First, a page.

The LORD said also to me in the days of Josiah the king, Hast thou seen that which backsliding {i} Israel hath done? she hath gone up upon every high mountain and under every green tree, and there hath played the harlot.

(i) Meaning the ten tribes.

6. backsliding Israel] lit. Israel “(which is) apostasy (itself).” The play on the two senses of the Hebrew verb to turn back from Yahweh, and to turn back (or return) from false gods to Him, which runs through all this passage (as far as Jeremiah 4:1) is lost by the rendering “backsliding.” See Dr. p. 340.

hath done] rather did (and so for the following verbs, went up … there played). Samaria had fallen, c. b.c. 722.

6–18. Dr. (with Co. and others) points out that here the word “Israel” is used in its restricted sense for the ten tribes, whereas in Jeremiah 2:1 to Jeremiah 3:5 it meant the people as a whole, and he infers that the passage, though (apart from certain insertions) genuine and of the age of Josiah, has been inserted from some other context, so that Jeremiah 3:19 should follow immediately on Jeremiah 3:5. Jeremiah’s general reasoning here is: Israel, though guilty, is less so than Judah, who, in defiance of the warning afforded by her sister’s exile, has since plunged deeper into sin. If then Judah may still avert overthrow by repentance and amendment, how much more Israel?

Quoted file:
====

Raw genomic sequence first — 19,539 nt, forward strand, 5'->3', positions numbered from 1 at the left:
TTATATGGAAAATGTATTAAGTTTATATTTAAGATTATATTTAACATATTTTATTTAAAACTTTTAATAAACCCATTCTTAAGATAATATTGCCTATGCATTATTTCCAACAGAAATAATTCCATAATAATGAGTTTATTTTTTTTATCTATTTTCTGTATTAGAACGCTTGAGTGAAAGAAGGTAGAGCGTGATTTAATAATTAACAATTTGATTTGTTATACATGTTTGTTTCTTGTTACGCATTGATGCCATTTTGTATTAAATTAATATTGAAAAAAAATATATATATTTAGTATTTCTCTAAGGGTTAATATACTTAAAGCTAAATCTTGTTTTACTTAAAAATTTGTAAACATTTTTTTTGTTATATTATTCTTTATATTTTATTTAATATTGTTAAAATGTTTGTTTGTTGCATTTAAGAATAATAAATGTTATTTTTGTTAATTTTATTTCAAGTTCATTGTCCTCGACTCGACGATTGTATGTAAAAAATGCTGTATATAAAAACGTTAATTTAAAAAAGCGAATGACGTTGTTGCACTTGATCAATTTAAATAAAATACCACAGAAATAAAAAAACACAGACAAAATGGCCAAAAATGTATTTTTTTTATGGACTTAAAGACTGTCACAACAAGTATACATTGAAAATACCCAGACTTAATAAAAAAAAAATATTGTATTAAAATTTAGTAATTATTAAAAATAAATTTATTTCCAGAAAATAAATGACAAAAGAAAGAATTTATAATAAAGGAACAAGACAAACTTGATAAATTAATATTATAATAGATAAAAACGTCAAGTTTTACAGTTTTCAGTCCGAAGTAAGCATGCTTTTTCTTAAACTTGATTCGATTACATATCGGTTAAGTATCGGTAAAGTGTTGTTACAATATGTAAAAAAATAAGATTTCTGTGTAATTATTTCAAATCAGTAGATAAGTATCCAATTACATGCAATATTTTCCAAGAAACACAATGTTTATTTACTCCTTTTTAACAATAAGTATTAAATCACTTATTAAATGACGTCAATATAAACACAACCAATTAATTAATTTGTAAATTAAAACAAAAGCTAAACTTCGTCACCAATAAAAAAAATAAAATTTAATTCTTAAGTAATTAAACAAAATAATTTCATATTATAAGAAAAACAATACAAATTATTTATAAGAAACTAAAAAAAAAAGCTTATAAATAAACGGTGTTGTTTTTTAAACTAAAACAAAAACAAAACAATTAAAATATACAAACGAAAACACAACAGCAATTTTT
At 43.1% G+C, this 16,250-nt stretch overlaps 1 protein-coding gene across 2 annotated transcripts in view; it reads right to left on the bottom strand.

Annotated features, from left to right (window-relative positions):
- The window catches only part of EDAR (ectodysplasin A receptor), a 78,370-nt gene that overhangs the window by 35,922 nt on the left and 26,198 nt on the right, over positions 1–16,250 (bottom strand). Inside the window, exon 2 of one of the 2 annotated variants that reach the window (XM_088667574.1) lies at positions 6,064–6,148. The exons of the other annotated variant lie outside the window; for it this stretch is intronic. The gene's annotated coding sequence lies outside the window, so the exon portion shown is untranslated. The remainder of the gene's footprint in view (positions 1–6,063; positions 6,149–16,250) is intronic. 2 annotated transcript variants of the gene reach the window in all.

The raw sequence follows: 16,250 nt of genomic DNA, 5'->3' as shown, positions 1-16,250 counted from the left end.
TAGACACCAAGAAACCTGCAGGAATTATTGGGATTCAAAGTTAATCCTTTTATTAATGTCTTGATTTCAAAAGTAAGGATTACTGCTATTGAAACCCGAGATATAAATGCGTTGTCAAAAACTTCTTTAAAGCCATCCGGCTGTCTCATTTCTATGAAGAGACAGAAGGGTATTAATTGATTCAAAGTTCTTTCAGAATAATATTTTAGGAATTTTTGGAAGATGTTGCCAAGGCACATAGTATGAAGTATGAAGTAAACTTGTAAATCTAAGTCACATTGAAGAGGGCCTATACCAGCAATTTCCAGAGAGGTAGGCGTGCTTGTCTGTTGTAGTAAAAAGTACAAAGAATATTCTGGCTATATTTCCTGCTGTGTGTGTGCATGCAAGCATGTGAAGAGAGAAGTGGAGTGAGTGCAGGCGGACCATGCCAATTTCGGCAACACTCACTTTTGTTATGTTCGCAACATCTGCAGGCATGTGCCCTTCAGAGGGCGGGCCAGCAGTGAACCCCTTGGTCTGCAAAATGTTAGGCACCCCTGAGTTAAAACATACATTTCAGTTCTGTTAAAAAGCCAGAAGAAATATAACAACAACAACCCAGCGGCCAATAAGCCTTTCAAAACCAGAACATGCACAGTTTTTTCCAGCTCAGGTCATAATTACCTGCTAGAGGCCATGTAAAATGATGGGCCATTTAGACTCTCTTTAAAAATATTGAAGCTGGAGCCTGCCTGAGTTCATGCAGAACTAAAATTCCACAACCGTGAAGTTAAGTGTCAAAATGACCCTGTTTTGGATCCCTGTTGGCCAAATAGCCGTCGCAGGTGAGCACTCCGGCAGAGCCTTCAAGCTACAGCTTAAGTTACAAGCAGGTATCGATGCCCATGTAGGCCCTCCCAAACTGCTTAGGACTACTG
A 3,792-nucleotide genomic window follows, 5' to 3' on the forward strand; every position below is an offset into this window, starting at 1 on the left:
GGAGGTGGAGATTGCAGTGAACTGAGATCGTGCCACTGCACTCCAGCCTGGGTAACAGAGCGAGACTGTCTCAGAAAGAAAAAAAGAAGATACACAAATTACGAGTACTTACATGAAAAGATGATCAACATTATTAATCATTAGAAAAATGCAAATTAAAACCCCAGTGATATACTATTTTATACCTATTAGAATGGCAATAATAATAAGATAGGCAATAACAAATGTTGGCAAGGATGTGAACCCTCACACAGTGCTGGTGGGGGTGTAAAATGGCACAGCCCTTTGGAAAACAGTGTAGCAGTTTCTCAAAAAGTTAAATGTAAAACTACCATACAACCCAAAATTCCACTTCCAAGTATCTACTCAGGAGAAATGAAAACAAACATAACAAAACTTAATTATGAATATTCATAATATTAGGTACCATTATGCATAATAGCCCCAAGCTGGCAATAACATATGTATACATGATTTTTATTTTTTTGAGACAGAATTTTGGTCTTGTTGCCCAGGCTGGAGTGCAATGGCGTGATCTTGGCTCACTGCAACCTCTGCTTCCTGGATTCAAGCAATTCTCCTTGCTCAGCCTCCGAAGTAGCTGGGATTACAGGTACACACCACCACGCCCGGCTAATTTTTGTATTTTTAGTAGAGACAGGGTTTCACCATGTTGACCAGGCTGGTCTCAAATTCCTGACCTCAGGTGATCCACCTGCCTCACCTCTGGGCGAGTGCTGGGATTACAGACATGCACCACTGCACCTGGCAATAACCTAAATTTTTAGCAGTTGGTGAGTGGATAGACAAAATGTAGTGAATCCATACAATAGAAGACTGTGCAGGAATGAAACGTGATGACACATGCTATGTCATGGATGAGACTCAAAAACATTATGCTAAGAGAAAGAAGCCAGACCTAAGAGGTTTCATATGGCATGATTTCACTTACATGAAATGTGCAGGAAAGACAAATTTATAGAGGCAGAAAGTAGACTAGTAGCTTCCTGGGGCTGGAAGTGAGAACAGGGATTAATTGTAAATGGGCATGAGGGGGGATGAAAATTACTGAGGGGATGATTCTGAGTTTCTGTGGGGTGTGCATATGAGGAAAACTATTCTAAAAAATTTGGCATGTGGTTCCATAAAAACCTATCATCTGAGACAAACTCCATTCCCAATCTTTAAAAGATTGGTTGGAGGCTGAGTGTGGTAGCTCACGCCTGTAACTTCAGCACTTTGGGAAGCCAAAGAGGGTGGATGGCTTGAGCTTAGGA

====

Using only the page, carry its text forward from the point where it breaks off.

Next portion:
Chs. Jeremiah 3:6 to Jeremiah 4:4. Conditional offers of restoration

We may subdivide thus.

-1Jeremiah 3:6-18. The ten tribes as less guilty than Judah are invited to repent and return. (2) Jeremiah 3:19 to Jeremiah 4:4. The invitation includes the whole nation, on a like condition.Verse 6. - The Lord said also unto me, etc. It has been suggested (see on ver. 1) that this introductory clause belongs rather to ver. 1. Some sort of introduction, however, seems called for; Ewald supposes a shorter form, such as "And the Lord said further unto me." The view is not improbable, for although there is evidently a break between ver. 5 and ver. 6, there are points of contact enough between vers. 1-5 and the following discourse to prove that they represent the same prophetic period (comp. ver. 10 with ver. 3, vers. 8, 9 with ver. 1, ver. 12 with ver. 5, ver. 19 with ver. 4). Backsliding Israel; literally, apostasy Israel. Usually a change or modification of a name is a sign of honor; here, however, it marks the disgrace of the bearer. Israel is apostasy personified (comp. vers. 14, 22). She is gone up; rather, her wont hath been to go up. Also from this, i.e., Egypt, shalt thou go away (come back), thy hands upon thy head, i.e., beating them on thy head in grief and dismay (cf. for this gesture 2 Samuel 13:19). זה refers to Egypt, thought of as a people as in Jeremiah 46:8; Isaiah 19:16, Isaiah 19:25; and thus is removed Hitz.'s objection, that in that case we must have מבטחים .זאת, objects of confidence. The expression refers equally to Egypt and to Assyria. As God has broken the power of Assyria, so will He also overthrow Egypt's might, thus making all trust in it a shame. להם, in reference to them.